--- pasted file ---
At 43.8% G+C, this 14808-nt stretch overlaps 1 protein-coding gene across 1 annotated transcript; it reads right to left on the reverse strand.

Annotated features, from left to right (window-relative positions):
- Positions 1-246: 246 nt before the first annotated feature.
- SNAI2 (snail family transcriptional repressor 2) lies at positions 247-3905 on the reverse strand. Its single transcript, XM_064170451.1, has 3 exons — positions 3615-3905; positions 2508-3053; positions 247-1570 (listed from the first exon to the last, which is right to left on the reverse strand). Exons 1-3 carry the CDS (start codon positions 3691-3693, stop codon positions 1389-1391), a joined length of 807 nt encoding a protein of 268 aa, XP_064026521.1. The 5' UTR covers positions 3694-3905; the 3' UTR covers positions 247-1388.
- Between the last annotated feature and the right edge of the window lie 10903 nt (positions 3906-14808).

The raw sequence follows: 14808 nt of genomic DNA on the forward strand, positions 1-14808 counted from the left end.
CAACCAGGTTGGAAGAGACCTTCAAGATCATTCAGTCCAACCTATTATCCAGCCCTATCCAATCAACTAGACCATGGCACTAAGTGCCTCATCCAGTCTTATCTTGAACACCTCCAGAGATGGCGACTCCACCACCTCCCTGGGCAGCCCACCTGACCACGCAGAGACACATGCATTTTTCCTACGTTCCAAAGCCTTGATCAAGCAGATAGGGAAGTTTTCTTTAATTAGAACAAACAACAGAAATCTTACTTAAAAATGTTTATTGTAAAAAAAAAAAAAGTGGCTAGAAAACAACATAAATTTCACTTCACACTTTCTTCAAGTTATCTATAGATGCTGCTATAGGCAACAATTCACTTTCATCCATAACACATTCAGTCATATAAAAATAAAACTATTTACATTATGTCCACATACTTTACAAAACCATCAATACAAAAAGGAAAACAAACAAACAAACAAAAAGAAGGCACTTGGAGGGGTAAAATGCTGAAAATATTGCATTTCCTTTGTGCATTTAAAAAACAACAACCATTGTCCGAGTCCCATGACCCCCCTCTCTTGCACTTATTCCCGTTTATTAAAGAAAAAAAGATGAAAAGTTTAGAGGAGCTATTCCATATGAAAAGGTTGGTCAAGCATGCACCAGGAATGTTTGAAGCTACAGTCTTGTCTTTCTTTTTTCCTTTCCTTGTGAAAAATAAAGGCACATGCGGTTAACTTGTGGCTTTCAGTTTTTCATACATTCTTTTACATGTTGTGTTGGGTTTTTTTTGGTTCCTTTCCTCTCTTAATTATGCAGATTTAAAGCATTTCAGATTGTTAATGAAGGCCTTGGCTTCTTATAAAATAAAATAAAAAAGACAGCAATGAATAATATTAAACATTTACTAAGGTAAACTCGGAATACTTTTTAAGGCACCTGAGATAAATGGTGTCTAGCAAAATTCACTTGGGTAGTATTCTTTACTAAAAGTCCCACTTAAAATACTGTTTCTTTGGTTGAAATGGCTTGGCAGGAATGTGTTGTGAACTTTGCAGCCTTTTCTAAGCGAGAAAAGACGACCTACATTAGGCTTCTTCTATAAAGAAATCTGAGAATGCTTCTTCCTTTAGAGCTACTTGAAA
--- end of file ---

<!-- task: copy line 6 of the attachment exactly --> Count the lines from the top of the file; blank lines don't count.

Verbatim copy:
The raw sequence follows: 14808 nt of genomic DNA on the forward strand, positions 1-14808 counted from the left end.